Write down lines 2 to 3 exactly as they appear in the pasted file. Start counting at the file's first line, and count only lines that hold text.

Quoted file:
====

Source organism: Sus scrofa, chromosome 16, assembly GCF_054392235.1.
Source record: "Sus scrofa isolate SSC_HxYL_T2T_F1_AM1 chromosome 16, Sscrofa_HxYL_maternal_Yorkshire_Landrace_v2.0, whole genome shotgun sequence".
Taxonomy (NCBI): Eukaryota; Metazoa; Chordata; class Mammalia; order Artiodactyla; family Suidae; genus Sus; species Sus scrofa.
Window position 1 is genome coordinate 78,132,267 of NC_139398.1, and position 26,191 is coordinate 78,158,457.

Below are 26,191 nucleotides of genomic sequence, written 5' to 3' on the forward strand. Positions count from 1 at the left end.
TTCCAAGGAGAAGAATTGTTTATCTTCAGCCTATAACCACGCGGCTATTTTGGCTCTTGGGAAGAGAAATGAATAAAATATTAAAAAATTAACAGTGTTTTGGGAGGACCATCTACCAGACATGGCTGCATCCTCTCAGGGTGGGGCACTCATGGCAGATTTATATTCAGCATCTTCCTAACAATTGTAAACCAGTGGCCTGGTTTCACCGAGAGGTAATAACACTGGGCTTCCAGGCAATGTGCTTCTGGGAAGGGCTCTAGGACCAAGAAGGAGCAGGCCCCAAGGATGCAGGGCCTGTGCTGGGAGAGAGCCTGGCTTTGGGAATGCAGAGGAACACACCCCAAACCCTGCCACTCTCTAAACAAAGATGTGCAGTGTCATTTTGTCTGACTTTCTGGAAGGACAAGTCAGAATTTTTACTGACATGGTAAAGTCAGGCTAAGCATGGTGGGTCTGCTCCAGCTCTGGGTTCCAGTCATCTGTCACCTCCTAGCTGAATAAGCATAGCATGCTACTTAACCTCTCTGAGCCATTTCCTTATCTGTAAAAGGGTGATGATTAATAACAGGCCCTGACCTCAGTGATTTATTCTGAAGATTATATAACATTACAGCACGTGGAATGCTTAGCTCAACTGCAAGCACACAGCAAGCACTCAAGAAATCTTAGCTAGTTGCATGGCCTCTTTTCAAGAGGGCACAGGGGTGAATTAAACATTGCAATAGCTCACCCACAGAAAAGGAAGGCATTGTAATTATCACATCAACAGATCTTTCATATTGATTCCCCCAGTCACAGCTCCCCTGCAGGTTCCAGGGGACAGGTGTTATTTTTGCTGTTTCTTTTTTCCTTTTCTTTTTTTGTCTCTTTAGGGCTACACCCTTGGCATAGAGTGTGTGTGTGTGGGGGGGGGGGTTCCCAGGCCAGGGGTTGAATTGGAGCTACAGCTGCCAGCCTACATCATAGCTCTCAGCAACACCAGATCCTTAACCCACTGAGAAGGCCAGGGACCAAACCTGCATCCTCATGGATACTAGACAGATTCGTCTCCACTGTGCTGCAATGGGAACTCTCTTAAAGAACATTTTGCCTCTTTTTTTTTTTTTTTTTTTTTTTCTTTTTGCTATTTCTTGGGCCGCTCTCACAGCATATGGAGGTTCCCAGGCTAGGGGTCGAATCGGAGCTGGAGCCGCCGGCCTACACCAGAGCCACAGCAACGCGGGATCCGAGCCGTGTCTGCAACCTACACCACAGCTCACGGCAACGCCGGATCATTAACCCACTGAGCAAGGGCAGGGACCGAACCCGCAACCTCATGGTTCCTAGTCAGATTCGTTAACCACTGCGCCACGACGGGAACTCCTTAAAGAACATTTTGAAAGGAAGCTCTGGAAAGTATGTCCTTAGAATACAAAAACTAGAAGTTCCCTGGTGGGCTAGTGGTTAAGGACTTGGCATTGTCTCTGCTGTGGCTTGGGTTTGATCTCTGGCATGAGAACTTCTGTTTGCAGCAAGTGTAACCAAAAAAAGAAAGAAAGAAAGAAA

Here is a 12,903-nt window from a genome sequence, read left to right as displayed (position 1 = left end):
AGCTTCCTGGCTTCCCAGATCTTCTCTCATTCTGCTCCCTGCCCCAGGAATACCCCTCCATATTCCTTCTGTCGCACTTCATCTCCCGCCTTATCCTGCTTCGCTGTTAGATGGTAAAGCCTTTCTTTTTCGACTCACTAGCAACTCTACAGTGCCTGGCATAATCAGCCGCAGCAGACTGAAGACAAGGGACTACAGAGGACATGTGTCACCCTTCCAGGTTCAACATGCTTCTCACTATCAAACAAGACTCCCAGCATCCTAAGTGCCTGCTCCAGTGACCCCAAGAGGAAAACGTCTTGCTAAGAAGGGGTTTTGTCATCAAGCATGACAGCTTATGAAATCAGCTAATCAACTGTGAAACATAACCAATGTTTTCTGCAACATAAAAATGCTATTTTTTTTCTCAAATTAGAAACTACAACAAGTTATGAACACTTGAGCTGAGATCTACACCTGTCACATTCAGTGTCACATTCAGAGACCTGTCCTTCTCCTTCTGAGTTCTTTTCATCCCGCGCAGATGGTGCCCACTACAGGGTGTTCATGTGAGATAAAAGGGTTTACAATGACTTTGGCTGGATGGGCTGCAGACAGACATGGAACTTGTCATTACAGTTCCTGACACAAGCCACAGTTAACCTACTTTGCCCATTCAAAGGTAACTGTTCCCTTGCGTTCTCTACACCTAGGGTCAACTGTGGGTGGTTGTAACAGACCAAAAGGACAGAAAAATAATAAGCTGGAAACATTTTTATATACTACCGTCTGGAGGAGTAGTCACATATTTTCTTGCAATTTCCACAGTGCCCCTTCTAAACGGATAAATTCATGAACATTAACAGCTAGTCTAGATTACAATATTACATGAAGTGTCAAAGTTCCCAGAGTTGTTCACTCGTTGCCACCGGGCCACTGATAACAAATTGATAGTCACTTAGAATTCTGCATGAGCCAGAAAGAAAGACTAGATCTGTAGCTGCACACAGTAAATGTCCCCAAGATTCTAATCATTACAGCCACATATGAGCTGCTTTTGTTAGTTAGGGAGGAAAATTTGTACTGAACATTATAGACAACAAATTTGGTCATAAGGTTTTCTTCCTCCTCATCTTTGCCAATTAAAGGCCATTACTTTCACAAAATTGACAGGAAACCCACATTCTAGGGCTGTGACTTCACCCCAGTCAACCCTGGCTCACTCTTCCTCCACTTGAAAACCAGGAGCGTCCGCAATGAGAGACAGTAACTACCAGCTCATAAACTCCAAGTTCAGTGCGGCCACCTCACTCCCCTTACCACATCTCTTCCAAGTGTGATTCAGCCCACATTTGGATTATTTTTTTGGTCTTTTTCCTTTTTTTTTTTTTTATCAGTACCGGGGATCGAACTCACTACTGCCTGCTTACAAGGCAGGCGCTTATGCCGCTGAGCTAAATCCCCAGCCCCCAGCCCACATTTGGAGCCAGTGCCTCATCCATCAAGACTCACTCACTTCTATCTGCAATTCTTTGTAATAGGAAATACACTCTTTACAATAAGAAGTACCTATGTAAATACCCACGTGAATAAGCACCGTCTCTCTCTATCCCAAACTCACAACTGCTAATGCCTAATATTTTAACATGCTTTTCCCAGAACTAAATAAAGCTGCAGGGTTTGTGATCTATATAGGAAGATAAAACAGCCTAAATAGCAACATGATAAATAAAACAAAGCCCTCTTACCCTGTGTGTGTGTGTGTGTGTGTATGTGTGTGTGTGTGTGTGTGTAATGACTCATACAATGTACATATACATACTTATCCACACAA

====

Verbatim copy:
Source record: "Sus scrofa isolate SSC_HxYL_T2T_F1_AM1 chromosome 16, Sscrofa_HxYL_maternal_Yorkshire_Landrace_v2.0, whole genome shotgun sequence".
Taxonomy (NCBI): Eukaryota; Metazoa; Chordata; class Mammalia; order Artiodactyla; family Suidae; genus Sus; species Sus scrofa.